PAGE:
Positive psychology also lends itself to improvements in the workplace; studies from the field have found that:
11. Positive emotions boost our job performance.
12. Positive emotions in the workplace are contagious, which means one positive person or team can have a ripple effect that extends through the entire organization.
13. Small, simple actions can have a big impact on our happiness, meaning that it doesn’t take much to encourage your workplace to become a happier and more positive place (Kjerulf, 2016).
One of the most important benefits of practicing a positive psychological outlook is, to put it broadly…
14. Success! Not only does success make us happier, feeling happy and experiencing positive emotions actually increases our chances of success (Lyubomirsky, King, & Diener, 2005).
However, don’t assume that refusing to brook any encroachment of negative emotions or outlooks will help you reach success.
15. An important finding from positive psychology research is that forcing people who are not naturally optimists to “just think positively” can do more harm than good; unrealistic optimism is detrimental, along with intense pessimism (del Valle & Mateos, 2008; Dillard, Midboe, & Klein, 2009).
Another broad benefit of the positive psychology movement is a more well-defined idea of what “the good life” is.
Renowned positive psychologist Roy F. Baumeister and colleagues took on the challenge of determining what makes a good life, and they found some interesting findings that you can apply to your own life (2013). Their research showed that happiness and a sense of meaning in life do not necessarily go hand-in-hand, indicating that focusing on positive emotions alone will not bring the fulfilling and satisfying life you crave.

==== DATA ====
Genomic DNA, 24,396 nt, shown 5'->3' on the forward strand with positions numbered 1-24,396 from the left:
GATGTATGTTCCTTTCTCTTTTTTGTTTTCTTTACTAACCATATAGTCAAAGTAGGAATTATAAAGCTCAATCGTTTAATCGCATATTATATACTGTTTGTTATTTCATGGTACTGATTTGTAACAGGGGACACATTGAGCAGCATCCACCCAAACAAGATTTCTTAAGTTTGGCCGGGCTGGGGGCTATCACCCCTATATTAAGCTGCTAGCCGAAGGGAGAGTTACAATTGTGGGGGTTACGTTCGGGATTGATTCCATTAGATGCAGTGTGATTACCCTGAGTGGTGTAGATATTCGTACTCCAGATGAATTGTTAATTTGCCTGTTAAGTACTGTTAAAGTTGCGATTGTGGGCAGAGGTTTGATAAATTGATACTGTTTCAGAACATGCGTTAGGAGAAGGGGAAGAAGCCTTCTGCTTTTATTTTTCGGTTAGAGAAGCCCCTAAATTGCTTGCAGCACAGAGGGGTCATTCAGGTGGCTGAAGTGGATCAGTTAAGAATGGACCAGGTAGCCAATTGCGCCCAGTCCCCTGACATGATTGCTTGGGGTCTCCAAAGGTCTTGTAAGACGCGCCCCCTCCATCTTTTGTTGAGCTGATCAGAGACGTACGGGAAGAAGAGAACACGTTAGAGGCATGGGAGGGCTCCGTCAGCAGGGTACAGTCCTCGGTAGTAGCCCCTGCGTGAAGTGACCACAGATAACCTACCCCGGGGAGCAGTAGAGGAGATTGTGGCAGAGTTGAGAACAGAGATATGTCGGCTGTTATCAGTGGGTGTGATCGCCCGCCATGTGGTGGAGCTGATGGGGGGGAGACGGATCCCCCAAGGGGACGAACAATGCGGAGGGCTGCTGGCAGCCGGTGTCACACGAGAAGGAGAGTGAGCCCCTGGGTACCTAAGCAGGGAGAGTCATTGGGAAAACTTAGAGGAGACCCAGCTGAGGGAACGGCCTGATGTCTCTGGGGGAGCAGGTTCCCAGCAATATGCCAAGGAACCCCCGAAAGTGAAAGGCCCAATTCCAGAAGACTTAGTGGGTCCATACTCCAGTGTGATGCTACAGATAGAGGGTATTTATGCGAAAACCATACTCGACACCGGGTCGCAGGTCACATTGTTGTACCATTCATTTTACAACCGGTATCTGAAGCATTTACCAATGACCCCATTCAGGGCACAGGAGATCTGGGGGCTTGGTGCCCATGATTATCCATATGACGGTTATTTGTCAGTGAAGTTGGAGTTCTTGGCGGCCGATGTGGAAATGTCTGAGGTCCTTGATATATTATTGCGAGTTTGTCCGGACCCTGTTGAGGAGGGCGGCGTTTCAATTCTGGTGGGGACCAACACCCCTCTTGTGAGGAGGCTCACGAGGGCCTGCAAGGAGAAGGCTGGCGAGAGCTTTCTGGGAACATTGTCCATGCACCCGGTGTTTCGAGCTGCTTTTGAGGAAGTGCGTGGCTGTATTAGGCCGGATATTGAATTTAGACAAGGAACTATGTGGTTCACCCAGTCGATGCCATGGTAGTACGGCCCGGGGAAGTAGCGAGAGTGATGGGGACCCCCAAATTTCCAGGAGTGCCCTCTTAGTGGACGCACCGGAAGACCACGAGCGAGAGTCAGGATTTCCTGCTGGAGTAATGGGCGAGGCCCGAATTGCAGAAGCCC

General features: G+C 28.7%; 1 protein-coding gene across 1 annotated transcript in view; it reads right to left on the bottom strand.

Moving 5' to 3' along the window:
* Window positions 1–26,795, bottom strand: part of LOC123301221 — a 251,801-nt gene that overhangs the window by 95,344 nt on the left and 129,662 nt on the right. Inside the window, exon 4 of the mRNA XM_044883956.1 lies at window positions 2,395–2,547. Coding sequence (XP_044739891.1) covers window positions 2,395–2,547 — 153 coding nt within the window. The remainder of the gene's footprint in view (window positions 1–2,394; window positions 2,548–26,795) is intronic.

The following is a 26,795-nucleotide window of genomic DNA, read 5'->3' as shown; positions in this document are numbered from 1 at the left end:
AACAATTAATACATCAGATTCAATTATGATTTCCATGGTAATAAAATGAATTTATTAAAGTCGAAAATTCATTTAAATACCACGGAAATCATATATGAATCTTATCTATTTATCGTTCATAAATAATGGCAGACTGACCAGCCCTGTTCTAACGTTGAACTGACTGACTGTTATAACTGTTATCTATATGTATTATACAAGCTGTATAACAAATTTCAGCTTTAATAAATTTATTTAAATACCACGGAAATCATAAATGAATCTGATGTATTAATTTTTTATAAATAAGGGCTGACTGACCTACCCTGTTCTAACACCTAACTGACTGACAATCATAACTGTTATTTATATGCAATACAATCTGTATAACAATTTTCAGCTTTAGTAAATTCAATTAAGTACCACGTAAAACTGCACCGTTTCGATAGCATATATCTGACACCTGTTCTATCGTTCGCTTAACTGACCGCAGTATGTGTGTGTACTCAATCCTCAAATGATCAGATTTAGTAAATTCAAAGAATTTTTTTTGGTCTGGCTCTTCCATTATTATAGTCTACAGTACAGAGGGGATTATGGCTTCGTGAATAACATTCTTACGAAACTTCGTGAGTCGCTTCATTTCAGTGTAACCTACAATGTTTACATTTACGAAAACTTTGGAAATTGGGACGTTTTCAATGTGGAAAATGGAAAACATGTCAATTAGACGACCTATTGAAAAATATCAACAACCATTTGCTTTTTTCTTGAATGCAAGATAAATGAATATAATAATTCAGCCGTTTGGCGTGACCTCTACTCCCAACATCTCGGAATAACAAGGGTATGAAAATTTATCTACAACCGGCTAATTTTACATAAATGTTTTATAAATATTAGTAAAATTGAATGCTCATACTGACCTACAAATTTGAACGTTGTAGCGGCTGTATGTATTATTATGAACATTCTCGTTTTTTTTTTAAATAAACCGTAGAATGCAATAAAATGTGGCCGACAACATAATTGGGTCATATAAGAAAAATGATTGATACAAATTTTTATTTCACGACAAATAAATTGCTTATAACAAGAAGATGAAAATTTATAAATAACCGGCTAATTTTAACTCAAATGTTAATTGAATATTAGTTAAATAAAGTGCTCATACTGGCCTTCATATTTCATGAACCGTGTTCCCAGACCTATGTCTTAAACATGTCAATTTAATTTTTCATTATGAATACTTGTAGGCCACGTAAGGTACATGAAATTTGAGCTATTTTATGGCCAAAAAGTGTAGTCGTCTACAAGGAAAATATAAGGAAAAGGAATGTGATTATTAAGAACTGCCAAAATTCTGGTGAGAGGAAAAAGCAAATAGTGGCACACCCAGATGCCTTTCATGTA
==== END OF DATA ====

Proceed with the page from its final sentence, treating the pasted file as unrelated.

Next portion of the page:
Some of their more specific findings included the following:
16. The satisfaction of one’s wants and needs boost happiness, but have virtually no impact on meaningfulness; this indicates that focusing on obtaining what you want will increase your happiness, but you may have to supplement to get a deeper sense of meaning.
17. Happiness is present-oriented, rooted in the moment, while meaningfulness is more focused on the past and future and how they link to the present; this finding suggests that you can focus on the present to increase your happiness, but you might consider thinking more about your past and future to find meaning.
18. “Givers” experience more meaning, while “takers” experience more happiness; if you find yourself lacking in meaning, try giving back to others, but if you are lacking in happiness, try being accepting of others’ generosity to give yourself a boost.
19. Worry, stress, and anxiety are more likely to be felt by those whose lives are high in meaningfulness and low in happiness; this indicates that you shouldn’t get too down about experiencing negative emotions if you have a strong sense of meaning—a little negative emotion can actually be a good thing!
20. An intention to express your authentic self and a sense of strong personal identity is linked to meaning, but not to happiness; if you are searching for meaning, try working on your practice of authenticity.